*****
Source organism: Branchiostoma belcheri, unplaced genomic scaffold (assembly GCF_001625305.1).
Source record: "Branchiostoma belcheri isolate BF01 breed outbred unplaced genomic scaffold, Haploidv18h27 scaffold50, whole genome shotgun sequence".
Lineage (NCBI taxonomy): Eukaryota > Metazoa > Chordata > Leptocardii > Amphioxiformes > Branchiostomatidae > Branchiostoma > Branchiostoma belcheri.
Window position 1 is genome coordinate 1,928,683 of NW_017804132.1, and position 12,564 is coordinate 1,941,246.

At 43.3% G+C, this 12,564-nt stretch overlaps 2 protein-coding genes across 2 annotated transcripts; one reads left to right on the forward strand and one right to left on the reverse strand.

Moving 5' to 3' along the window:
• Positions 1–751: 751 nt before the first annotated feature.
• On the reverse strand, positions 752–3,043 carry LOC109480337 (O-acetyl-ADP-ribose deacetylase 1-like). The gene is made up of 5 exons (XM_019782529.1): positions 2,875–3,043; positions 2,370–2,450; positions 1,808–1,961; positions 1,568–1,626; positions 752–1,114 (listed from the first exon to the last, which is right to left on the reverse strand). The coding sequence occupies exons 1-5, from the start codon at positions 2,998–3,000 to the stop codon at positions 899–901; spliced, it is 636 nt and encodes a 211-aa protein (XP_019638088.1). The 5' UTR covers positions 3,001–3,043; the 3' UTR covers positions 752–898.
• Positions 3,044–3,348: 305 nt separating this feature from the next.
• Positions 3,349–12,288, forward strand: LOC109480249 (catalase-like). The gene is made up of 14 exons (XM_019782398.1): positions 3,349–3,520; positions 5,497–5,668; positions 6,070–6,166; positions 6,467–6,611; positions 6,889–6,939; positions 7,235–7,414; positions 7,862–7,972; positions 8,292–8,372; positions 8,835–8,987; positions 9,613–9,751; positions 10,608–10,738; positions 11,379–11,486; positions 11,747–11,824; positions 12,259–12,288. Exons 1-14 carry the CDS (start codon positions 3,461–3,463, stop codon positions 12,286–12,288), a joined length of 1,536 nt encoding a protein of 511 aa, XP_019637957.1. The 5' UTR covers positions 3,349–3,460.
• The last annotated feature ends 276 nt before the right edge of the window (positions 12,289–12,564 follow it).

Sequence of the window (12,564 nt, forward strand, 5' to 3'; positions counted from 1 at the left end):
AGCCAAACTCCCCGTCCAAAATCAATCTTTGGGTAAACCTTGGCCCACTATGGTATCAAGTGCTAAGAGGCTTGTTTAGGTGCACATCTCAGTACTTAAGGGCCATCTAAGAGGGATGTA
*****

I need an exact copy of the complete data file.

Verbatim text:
Source organism: Branchiostoma belcheri, unplaced genomic scaffold (assembly GCF_001625305.1).
Source record: "Branchiostoma belcheri isolate BF01 breed outbred unplaced genomic scaffold, Haploidv18h27 scaffold50, whole genome shotgun sequence".
Lineage (NCBI taxonomy): Eukaryota > Metazoa > Chordata > Leptocardii > Amphioxiformes > Branchiostomatidae > Branchiostoma > Branchiostoma belcheri.
Window position 1 is genome coordinate 1,928,683 of NW_017804132.1, and position 12,564 is coordinate 1,941,246.

At 43.3% G+C, this 12,564-nt stretch overlaps 2 protein-coding genes across 2 annotated transcripts; one reads left to right on the forward strand and one right to left on the reverse strand.

Moving 5' to 3' along the window:
• Positions 1–751: 751 nt before the first annotated feature.
• On the reverse strand, positions 752–3,043 carry LOC109480337 (O-acetyl-ADP-ribose deacetylase 1-like). The gene is made up of 5 exons (XM_019782529.1): positions 2,875–3,043; positions 2,370–2,450; positions 1,808–1,961; positions 1,568–1,626; positions 752–1,114 (listed from the first exon to the last, which is right to left on the reverse strand). The coding sequence occupies exons 1-5, from the start codon at positions 2,998–3,000 to the stop codon at positions 899–901; spliced, it is 636 nt and encodes a 211-aa protein (XP_019638088.1). The 5' UTR covers positions 3,001–3,043; the 3' UTR covers positions 752–898.
• Positions 3,044–3,348: 305 nt separating this feature from the next.
• Positions 3,349–12,288, forward strand: LOC109480249 (catalase-like). The gene is made up of 14 exons (XM_019782398.1): positions 3,349–3,520; positions 5,497–5,668; positions 6,070–6,166; positions 6,467–6,611; positions 6,889–6,939; positions 7,235–7,414; positions 7,862–7,972; positions 8,292–8,372; positions 8,835–8,987; positions 9,613–9,751; positions 10,608–10,738; positions 11,379–11,486; positions 11,747–11,824; positions 12,259–12,288. Exons 1-14 carry the CDS (start codon positions 3,461–3,463, stop codon positions 12,286–12,288), a joined length of 1,536 nt encoding a protein of 511 aa, XP_019637957.1. The 5' UTR covers positions 3,349–3,460.
• The last annotated feature ends 276 nt before the right edge of the window (positions 12,289–12,564 follow it).

Sequence of the window (12,564 nt, forward strand, 5' to 3'; positions counted from 1 at the left end):
AGCCAAACTCCCCGTCCAAAATCAATCTTTGGGTAAACCTTGGCCCACTATGGTATCAAGTGCTAAGAGGCTTGTTTAGGTGCACATCTCAGTACTTAAGGGCCATCTAAGAGGGATGTA